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Gooseberry's frozen waterfalls are a prime pick for climbers

GOOSEBERRY FALLS STATE PARK -- Nearly 300,000 people visit this North Shore park every summer to watch a liquid Gooseberry River plunge toward Lake Superior.

Kristen Oschwald

GOOSEBERRY FALLS STATE PARK -- Nearly 300,000 people visit this North Shore park every summer to watch a liquid Gooseberry River plunge toward Lake Superior.

But on a recent February morning, 12 intrepid visitors have come to clamber up the river's now-frozen falls. This is ice-climbing, a wintry spin-off of rock climbing. Climbers, harnessed and roped for safety, use ice axes in their hands and spikes called crampons on their boots to ascend this 20-foot wall of ice.

The climbers are part of an "Introduction to Ice Climbing" outing sponsored by the Recreational Sports Outdoor Program at the University of Minnesota Duluth.

Listen. All you hear is the chook, chook of ice axes being driven into the bulbous gray mass of ice. Then the syncopated chick, chick of crampons as they bite the wall.

One by one, the climbers spider up a frozen face that muffles the thunder of the river.


Look. You can see flowing water, near the middle of the icefall, as it makes its vertical drop behind a clear pane of ice. If you move in close enough, you can hear it, too, hissing over the rocks. It seems to be saying, "OK, have your fun in the cold, but remember, I'm still a river."

That is part of ice-climbing's appeal, says Kaija Webster, who directs UMD's climbing program.

"For me, it's just that stunning setting," said Webster, who has been climbing ice for 10 years. "There's something fun in thinking about climbing on something that's a waterfall in the summer and now is ice."


Each of the climbers seems to find something different in the ice.

"I really like to work with the ice, and I think it's a good stress reliever to get up there and drive that pick into the ice," says Nicole Skaar, a UMD junior who is one of the instructors on the Gooseberry climb.

"It's exhilarating," says 48-year-old Dick Edwards from Golden Valley, Minn., who is at Gooseberry with his 14-year-old son. "You're cranking up this wall, and you don't realize how high you're getting and how fast you get up there until you look down."

"It's awesome," says UMD freshman Jodi Craven, who has just descended from the ice. "I used to be afraid of heights. I'm overcoming my personal fears in a fun way."


Webster is right. The setting is stunning. The ice, formed one molecule at a time through a Minnesota winter, is ribbed and fluted. The falls, wide as well as tall, form an amphitheater across the Gooseberry's valley. On this February day, sunlight pours into the amphitheater.

In these temperatures, the ice is "soft" and "easy," Skaar said. That means the point of an ax penetrates easily, and the points of crampons sink solidly. Climbers say this ice is "plastic." On colder days, it can be brittle. Swing an ice ax at it, and it "dinner-plates," shattering an outer layer. A second swing is often necessary to get a good bite.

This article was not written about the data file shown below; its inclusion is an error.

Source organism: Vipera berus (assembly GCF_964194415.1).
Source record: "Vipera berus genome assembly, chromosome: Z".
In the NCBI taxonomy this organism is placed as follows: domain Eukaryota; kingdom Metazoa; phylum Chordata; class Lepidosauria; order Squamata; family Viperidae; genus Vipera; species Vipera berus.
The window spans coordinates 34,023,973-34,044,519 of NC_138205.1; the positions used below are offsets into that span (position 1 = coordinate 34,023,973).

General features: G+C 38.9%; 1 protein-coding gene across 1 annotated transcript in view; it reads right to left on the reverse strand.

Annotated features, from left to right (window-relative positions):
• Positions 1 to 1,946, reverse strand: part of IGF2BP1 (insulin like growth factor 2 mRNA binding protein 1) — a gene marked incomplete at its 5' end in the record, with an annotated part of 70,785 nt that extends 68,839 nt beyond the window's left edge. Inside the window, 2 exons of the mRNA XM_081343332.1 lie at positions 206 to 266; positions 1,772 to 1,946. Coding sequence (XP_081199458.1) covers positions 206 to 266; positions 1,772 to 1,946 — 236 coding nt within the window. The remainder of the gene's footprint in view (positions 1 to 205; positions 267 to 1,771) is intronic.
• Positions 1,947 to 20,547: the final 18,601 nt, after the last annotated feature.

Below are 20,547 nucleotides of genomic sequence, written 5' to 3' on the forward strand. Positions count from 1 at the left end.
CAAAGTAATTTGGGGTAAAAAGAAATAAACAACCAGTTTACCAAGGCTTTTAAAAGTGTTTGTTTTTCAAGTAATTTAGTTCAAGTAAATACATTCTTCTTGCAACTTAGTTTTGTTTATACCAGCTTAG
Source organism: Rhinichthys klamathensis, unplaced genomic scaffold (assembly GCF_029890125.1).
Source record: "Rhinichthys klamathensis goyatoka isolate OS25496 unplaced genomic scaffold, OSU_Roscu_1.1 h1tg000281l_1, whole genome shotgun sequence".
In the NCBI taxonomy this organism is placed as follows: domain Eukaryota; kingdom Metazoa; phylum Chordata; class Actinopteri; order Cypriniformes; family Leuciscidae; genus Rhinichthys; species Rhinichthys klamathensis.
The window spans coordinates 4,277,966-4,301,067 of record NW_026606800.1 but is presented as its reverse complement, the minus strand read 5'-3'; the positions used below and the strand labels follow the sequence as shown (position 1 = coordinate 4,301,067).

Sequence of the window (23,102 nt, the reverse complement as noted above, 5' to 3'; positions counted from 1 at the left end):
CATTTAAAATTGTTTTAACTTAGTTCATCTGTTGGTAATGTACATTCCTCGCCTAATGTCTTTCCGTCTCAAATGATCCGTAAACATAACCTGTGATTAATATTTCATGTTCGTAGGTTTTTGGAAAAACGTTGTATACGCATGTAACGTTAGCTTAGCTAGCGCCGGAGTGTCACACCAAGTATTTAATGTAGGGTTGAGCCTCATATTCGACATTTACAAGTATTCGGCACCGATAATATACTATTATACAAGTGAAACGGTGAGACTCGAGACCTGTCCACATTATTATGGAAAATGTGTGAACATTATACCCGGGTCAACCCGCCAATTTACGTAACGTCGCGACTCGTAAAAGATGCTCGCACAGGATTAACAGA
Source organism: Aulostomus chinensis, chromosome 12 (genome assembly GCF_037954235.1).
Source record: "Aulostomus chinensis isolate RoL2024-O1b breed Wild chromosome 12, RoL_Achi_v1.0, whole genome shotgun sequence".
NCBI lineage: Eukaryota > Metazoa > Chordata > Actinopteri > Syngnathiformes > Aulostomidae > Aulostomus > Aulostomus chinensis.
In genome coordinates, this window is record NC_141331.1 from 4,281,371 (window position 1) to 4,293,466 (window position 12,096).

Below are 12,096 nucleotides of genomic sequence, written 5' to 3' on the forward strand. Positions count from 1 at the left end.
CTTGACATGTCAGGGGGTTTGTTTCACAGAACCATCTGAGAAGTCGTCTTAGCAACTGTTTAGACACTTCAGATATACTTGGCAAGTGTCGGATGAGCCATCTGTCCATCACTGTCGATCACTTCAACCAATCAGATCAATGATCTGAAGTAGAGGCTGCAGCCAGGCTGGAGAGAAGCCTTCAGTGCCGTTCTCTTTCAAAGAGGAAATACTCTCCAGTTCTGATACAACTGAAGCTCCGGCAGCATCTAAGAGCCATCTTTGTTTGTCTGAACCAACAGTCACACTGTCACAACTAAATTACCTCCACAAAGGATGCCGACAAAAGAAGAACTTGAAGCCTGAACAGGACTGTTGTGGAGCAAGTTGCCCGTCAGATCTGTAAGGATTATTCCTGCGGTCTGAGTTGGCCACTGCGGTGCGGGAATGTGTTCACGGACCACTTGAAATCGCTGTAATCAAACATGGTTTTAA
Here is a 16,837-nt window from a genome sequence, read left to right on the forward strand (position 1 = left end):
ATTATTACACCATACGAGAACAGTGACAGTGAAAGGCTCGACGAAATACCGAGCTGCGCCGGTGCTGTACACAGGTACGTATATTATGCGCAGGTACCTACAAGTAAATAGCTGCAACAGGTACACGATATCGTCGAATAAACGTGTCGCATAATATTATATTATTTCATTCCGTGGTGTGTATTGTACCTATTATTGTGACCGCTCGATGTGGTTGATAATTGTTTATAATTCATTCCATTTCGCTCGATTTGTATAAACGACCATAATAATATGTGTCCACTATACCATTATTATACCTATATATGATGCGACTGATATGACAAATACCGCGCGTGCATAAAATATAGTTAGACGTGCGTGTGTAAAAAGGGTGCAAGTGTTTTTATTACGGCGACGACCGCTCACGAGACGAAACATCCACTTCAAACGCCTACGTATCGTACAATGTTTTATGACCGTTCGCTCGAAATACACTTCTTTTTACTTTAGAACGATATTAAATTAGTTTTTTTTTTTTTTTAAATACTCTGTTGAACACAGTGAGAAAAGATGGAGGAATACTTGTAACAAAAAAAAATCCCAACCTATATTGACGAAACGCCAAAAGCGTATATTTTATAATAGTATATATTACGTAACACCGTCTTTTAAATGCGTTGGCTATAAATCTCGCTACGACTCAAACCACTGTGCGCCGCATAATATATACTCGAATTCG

For a lot of people, Skaar said, the appeal of ice climbing is no different than the lure of rock climbing.

"One thing that's cool about people who climb -- they see something high and they think, 'I want to get up that,'" she said.

Some days, Skaar said, it's Devil's Tower in Wyoming. Today, it's a chunk of Minnesota river.


Skaar and fellow instructors John Hample and Bria Fleming have set anchors in the ice atop the falls and have run ropes up through them, then back down to the base of the falls. A climber weaves one end of the rope through his or her harness. As the climber ascends, an instructor belays from below, taking up rope through a friction device to prevent a climber from falling.

Four ropes are available, and nearly all are in use constantly. Nobody falls.


Chook. Chook.

Chick. Chick.

Occasionally a climber cries, "Ice!" -- a warning to those below that shattered or loose ice is falling. All of the climbers wear helmets.

"That's a must," Webster said. "With ice-climbing, that's not a decision. Ice will fall."

The sport is growing, she says.

"We're filling our courses in it," she said. "Even people who aren't rock climbers are trying it. We have 20 people who are ice-climbing instructors. Those are unprecedented numbers."

UMD freshman Bryan Teaters came up to climb the Gooseberry with the group.

"I've been rock-climbing for two years," the UMD freshman said. "This is a very different experience. You gotta make your own route. It seems a little easier [than rock climbing]. This is beginner's stuff, I'm sure."

That's true. Advanced climbers eventually find their way to Orient Bay near the Nipigon River in Ontario.

"That's world-class in the number and quality of icefalls," Webster said. "The ice is thick and stable and tall. There are dozens upon dozens of ice climbs."

But for now, on this pleasant February day, the Gooseberry will do.

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